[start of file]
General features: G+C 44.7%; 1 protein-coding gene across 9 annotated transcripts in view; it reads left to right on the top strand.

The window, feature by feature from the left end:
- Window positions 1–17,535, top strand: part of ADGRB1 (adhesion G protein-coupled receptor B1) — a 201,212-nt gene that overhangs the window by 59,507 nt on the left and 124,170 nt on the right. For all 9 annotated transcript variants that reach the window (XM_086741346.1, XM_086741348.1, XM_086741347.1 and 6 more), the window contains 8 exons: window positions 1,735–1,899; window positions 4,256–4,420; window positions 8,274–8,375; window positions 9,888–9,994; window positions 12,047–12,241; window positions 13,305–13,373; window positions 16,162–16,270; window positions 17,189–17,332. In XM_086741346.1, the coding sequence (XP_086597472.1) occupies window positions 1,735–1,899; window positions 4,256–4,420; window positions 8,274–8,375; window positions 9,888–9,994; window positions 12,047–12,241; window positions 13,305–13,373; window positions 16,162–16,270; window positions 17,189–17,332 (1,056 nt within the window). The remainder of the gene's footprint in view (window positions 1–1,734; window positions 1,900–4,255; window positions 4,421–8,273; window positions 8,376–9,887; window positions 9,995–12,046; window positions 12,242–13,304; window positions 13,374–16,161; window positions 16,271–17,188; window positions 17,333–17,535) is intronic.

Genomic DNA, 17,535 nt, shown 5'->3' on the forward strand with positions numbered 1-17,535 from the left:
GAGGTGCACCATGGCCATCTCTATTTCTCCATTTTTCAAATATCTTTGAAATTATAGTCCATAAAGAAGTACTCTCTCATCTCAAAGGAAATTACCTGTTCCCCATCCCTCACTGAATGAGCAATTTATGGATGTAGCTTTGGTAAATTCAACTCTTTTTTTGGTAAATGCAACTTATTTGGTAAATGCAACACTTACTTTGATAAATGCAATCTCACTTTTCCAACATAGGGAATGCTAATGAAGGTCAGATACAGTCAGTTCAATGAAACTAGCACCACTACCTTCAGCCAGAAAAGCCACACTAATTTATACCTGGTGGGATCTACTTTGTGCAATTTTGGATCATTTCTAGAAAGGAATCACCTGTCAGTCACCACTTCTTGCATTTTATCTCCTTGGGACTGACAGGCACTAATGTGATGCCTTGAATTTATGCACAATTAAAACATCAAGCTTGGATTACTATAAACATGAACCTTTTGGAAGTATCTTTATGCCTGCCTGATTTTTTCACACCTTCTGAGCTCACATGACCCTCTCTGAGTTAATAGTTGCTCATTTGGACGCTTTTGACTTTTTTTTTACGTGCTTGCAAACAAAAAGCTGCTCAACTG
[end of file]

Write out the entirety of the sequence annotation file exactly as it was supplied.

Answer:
General features: G+C 44.7%; 1 protein-coding gene across 9 annotated transcripts in view; it reads left to right on the top strand.

The window, feature by feature from the left end:
- Window positions 1–17,535, top strand: part of ADGRB1 (adhesion G protein-coupled receptor B1) — a 201,212-nt gene that overhangs the window by 59,507 nt on the left and 124,170 nt on the right. For all 9 annotated transcript variants that reach the window (XM_086741346.1, XM_086741348.1, XM_086741347.1 and 6 more), the window contains 8 exons: window positions 1,735–1,899; window positions 4,256–4,420; window positions 8,274–8,375; window positions 9,888–9,994; window positions 12,047–12,241; window positions 13,305–13,373; window positions 16,162–16,270; window positions 17,189–17,332. In XM_086741346.1, the coding sequence (XP_086597472.1) occupies window positions 1,735–1,899; window positions 4,256–4,420; window positions 8,274–8,375; window positions 9,888–9,994; window positions 12,047–12,241; window positions 13,305–13,373; window positions 16,162–16,270; window positions 17,189–17,332 (1,056 nt within the window). The remainder of the gene's footprint in view (window positions 1–1,734; window positions 1,900–4,255; window positions 4,421–8,273; window positions 8,376–9,887; window positions 9,995–12,046; window positions 12,242–13,304; window positions 13,374–16,161; window positions 16,271–17,188; window positions 17,333–17,535) is intronic.

Genomic DNA, 17,535 nt, shown 5'->3' on the forward strand with positions numbered 1-17,535 from the left:
GAGGTGCACCATGGCCATCTCTATTTCTCCATTTTTCAAATATCTTTGAAATTATAGTCCATAAAGAAGTACTCTCTCATCTCAAAGGAAATTACCTGTTCCCCATCCCTCACTGAATGAGCAATTTATGGATGTAGCTTTGGTAAATTCAACTCTTTTTTTGGTAAATGCAACTTATTTGGTAAATGCAACACTTACTTTGATAAATGCAATCTCACTTTTCCAACATAGGGAATGCTAATGAAGGTCAGATACAGTCAGTTCAATGAAACTAGCACCACTACCTTCAGCCAGAAAAGCCACACTAATTTATACCTGGTGGGATCTACTTTGTGCAATTTTGGATCATTTCTAGAAAGGAATCACCTGTCAGTCACCACTTCTTGCATTTTATCTCCTTGGGACTGACAGGCACTAATGTGATGCCTTGAATTTATGCACAATTAAAACATCAAGCTTGGATTACTATAAACATGAACCTTTTGGAAGTATCTTTATGCCTGCCTGATTTTTTCACACCTTCTGAGCTCACATGACCCTCTCTGAGTTAATAGTTGCTCATTTGGACGCTTTTGACTTTTTTTTTACGTGCTTGCAAACAAAAAGCTGCTCAACTG